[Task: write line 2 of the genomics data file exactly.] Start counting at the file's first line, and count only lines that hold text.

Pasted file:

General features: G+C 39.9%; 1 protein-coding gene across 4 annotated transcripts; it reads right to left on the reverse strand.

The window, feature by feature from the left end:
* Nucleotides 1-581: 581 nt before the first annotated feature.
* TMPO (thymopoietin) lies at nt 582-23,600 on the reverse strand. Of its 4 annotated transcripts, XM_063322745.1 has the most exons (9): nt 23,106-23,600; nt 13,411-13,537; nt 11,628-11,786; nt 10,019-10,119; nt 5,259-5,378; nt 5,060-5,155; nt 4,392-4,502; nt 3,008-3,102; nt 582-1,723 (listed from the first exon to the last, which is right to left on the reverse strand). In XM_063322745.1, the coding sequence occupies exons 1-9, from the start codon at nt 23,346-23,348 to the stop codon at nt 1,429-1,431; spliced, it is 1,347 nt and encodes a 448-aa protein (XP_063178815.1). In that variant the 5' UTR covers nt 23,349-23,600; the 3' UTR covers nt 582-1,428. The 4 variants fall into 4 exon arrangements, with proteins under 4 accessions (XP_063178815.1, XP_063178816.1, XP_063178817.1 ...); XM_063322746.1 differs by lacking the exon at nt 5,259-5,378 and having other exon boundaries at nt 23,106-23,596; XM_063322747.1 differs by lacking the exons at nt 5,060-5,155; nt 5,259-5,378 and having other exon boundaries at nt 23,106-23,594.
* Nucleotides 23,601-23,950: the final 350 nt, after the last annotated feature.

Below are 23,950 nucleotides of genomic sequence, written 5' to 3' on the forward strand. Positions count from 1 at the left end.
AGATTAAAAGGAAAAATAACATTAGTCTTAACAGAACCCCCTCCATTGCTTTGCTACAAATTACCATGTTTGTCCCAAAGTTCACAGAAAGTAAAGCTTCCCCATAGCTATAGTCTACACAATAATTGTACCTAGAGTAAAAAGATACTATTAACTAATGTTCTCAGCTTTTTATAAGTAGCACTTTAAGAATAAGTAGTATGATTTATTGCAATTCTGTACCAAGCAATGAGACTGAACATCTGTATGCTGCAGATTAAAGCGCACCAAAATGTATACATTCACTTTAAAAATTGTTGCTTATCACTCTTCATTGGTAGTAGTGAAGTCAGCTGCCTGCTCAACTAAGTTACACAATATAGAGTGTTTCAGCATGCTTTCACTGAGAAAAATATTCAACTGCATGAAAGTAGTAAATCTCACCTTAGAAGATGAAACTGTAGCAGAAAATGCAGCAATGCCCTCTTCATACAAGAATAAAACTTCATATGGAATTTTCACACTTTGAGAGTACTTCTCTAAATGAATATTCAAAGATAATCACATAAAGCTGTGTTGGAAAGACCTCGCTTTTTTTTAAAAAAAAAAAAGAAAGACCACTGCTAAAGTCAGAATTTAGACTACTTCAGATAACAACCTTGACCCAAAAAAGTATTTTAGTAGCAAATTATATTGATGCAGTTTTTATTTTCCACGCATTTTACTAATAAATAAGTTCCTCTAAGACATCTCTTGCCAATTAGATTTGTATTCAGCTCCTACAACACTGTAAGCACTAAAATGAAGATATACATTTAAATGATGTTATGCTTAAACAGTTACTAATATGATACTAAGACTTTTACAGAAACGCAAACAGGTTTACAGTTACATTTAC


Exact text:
The window, feature by feature from the left end: